(A few nights into our stay, our taxi driver, 27, will tell us he makes good money and lives in a four-bedroom house with his wife, a psychologist, and their two daughters and a dog, Paco, and a television set wide as one hand at the driver’s window and the other hand halfway into the passenger seat, and they’ve been to Xcaret Park seven times and Disneyland once. So maybe your Concierge could moonlight as a taxi driver. Or seek therapy from our taxi driver’s wife. Or go to Disneyland.)

Later, I flat-out lied to her, told her we were trying to buy a house in the south of France; all of our resources, besides this trip and our son’s education fund, were dedicated to the investment, and anyway we’re here to spend quality time together, which doesn’t include a time-share presentation. She wouldn’t take no for an answer; I wouldn’t give yes to her question. This is called a standoff; I feel like we’re playing the part of the Alamo.

Of course, she tried again yesterday with a faux change of subject, offering us two free tickets to Xcaret Park. I told her that I’d accept her generous offer with one condition: that free meant absolutely free, as in: she gives us two tickets, we go to the park, end of story.

She answered, with a smile that continues to creep me out, “But of course you must first go to breakfast and join a small presentation and tour of our Royal Club.” Which sounded a lot like her first offer. I refused.

To put this into perspective, Carole met a sweet, deflated couple from Canada (those Canadians are everywhere around here, melted Macintosh Toffee bars oozing like hot lava toward beach and buffet) who were duped into the time-share presentation by a nasty hustler who nabbed them at the airport; they got pressed through the presentation mill, from an offer of two weeks at $5,000 to two weeks at $4,000 to one week at $3,000 to one week at $2,000 (which you can readily arrange on Travelocity).

For their time, they were given two free tickets to Xcaret Park at half price. You read that correctly.

The Russian Maybe

Body Types \ A Receipt / I meet a Lawn Mower

Dear Blanca,

A few moments with the body types you attract to your resort.

  • The Sad Male Breasts. With varying degrees of submission to gravity, from downright perky to bona fide C-cup, they are, in need of comfort, sad.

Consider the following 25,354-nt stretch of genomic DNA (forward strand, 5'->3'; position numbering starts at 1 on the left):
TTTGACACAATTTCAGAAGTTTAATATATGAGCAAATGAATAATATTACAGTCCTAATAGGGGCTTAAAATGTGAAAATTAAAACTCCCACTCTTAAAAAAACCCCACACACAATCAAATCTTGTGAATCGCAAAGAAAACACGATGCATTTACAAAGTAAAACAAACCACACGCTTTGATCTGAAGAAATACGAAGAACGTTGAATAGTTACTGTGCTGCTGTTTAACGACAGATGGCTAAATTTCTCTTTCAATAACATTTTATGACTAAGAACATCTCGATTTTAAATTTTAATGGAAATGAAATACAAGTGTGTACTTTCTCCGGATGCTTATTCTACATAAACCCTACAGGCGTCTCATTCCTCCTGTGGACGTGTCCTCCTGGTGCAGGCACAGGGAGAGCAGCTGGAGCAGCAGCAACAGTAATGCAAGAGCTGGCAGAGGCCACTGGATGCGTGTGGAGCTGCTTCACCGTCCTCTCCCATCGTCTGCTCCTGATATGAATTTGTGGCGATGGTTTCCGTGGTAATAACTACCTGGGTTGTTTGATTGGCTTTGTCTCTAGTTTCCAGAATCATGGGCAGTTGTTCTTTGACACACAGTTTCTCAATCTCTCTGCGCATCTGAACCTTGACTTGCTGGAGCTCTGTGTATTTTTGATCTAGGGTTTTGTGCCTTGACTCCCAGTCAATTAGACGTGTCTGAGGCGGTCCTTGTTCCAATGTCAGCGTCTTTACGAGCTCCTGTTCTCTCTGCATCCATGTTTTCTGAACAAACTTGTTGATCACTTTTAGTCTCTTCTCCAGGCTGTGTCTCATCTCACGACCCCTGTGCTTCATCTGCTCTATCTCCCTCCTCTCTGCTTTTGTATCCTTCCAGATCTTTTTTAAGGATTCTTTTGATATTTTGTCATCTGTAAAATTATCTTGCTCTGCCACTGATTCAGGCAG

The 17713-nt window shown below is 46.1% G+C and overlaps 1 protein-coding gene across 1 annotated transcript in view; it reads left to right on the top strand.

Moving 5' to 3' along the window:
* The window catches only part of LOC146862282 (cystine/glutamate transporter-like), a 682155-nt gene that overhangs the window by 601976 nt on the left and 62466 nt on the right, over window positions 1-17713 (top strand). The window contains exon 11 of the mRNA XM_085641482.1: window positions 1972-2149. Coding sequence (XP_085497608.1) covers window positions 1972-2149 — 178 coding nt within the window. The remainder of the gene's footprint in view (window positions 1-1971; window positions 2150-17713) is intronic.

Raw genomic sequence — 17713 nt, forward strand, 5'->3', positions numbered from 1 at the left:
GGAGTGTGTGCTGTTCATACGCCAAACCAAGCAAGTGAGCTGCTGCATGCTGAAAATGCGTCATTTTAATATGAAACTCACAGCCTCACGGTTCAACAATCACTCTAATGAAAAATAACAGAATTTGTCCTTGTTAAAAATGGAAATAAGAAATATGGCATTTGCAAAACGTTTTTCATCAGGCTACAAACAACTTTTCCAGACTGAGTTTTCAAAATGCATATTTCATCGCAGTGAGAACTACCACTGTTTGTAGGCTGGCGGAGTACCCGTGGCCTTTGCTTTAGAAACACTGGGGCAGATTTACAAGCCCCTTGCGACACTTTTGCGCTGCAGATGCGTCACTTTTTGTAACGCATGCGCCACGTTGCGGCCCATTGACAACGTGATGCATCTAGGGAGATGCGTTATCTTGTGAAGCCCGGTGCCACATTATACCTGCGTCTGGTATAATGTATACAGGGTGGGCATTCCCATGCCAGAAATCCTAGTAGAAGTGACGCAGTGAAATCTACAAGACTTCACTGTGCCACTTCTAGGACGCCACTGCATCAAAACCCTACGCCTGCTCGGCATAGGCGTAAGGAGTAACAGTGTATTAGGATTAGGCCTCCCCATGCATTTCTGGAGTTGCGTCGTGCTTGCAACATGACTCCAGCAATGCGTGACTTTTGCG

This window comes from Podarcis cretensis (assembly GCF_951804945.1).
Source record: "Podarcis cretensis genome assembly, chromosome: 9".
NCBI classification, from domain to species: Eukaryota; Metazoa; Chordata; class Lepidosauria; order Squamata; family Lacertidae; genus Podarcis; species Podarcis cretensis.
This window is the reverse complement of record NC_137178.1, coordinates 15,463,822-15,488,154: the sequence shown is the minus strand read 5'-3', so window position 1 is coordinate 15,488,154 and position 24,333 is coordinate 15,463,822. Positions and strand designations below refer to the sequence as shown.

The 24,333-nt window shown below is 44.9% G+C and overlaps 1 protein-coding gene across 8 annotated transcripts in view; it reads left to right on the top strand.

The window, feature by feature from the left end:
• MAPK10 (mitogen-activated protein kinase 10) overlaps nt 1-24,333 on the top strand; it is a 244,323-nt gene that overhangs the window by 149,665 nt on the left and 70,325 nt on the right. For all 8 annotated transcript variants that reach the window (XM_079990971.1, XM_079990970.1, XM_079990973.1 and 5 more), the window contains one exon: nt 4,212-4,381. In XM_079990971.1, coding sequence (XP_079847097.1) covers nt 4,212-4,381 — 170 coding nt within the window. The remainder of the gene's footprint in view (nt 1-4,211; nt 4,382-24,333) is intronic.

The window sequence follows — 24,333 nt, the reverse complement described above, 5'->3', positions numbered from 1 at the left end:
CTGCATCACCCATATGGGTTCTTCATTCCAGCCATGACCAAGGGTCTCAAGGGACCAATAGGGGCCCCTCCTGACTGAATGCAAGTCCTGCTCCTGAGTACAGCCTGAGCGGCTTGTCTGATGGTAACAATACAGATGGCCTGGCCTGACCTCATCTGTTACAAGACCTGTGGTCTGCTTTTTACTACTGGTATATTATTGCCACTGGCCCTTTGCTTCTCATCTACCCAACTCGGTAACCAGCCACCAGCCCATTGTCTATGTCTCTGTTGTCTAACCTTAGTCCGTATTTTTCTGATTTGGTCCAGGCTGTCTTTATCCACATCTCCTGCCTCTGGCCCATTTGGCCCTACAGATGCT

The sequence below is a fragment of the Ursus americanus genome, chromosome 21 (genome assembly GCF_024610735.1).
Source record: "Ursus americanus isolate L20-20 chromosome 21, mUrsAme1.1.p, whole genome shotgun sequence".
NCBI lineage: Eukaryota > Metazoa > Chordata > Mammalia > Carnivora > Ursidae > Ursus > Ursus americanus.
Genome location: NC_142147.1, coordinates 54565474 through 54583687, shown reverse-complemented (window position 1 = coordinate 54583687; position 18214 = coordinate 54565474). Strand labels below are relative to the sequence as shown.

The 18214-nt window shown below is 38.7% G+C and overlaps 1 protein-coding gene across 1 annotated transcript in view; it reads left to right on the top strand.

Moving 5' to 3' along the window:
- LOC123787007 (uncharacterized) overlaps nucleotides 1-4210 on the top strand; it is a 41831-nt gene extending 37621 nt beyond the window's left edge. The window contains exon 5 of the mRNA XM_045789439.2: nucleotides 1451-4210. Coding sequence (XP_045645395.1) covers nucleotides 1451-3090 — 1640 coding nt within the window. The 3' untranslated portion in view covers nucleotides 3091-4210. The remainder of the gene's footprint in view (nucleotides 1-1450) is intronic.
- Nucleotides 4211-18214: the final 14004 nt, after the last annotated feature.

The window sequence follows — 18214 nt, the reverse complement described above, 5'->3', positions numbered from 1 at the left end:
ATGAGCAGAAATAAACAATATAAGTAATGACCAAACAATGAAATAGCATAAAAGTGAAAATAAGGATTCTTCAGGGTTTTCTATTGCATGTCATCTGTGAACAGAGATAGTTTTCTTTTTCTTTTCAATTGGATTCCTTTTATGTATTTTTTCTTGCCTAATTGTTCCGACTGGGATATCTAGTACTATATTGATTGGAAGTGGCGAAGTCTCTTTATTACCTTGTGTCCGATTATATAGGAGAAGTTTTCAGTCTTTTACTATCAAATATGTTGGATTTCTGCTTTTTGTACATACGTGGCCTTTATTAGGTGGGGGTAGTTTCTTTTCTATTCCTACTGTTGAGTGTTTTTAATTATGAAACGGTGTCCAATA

• The Fat Man’s Waddle. The girth of these men is that of a cannonball, barely contained within the walls where the stomach once was, about to impact with heartburn. Due to the girth, the arms cannot swing freely, down at the sides, and so they appear shortened. Yet swing they must, and the arms of the waddling fat man swing more rapidly, excitedly, like Tattoo on “Fantasy Island” exclaiming to Mr. Roarke, “Boss! Ze buffet! Ze buffet!”
  • The Quebecker Sisters. There are but two of them here. Extraordinarily large women, they carry themselves with a certain grace and gentleness. So, too, are they soft spoken, and enthusiastically yet softly they speak of how marvelous the buffet is, they’ve never had better food in their lives, they’ve been here two weeks. And so it is that the Quebecker Sisters are a category unto themselves.
  • The Russian Maybe. This is a man speaking Russian, 40-60 years old, skin a lobster red, hair freshly cut Putin-short before it could spontaneously Brezhnev. His arms and chest are in fightingly good form, as are his thighs, calves, and neck. It is his belly, which begins at the top of the ribcage, rounds outward, horizontally zeniths where the belly button should be, begins but a slow curve past its horizon, and, under cover of a swimsuit—curiously, usually yellow—disappears into what one imagines to be a complete and total roll, enveloping testicles and johnson in what may be the world’s first human sushi.
  • The Lawn Mowers. With short buzz-cut hair, possibly reflecting former or current military branch affiliation, these all-white, mostly American men seemingly cannot decompress. Their chins are close to their chests, like cards in a poker game amongst strangers and one guy you know but don’t like. They seem to be grinding—or sharpening—teeth under clenched jaws. To the point: these men are having no fun whatsoever. They don’t seem to have a need or even a longing for the privacy of pushing a lawnmower in the back yard between beer chugs, listening to AM talk radio or the game on 1980s radio headphone technology. Mowing the lawn provides no solace, no therapy. They fume that the kid’s at the mall or watching “SpongeBob Squarepants” inside, while they’re here, here, stomping out horizontal lines behind a rusty Lawn-Boy, cyclically irate that the Kentucky bluegrass grows back every fucking week. There’s a touch of danger, of the suppressed rage variety, lurking around the eyes. Most of them, oddly enough, are wearing really nice, expensive, rectangular eyeglasses. There are many of these men roaming the grounds; it’s like a private security firm retreat, only everybody’s on call. I notice that even your time-share people avoid these men. It’s that bad.


Dear Blanca,

We had a marvelous day at Xcaret Park, not least because for the first time I felt like I got a good deal by actually paying retail prices for our tickets, with no further obligation. Except maybe this: did they really need to issue us a receipt (handwritten; took some time) for the popcorn I purchased? Could you check into that?